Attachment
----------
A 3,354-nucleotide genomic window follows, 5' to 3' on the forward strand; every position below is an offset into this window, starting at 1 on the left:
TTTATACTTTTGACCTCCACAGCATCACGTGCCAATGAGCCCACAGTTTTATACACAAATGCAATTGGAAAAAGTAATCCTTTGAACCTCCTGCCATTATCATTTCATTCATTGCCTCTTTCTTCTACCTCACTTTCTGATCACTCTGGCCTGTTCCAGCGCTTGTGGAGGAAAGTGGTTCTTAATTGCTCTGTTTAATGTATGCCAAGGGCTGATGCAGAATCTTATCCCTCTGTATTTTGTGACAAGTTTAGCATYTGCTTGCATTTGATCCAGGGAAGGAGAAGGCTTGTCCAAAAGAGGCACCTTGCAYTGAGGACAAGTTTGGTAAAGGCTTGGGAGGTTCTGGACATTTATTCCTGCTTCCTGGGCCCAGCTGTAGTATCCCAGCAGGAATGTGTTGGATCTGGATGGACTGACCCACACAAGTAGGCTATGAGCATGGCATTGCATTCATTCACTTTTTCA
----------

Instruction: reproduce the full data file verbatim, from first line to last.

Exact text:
A 3,354-nucleotide genomic window follows, 5' to 3' on the forward strand; every position below is an offset into this window, starting at 1 on the left:
TTTATACTTTTGACCTCCACAGCATCACGTGCCAATGAGCCCACAGTTTTATACACAAATGCAATTGGAAAAAGTAATCCTTTGAACCTCCTGCCATTATCATTTCATTCATTGCCTCTTTCTTCTACCTCACTTTCTGATCACTCTGGCCTGTTCCAGCGCTTGTGGAGGAAAGTGGTTCTTAATTGCTCTGTTTAATGTATGCCAAGGGCTGATGCAGAATCTTATCCCTCTGTATTTTGTGACAAGTTTAGCATYTGCTTGCATTTGATCCAGGGAAGGAGAAGGCTTGTCCAAAAGAGGCACCTTGCAYTGAGGACAAGTTTGGTAAAGGCTTGGGAGGTTCTGGACATTTATTCCTGCTTCCTGGGCCCAGCTGTAGTATCCCAGCAGGAATGTGTTGGATCTGGATGGACTGACCCACACAAGTAGGCTATGAGCATGGCATTGCATTCATTCACTTTTTCA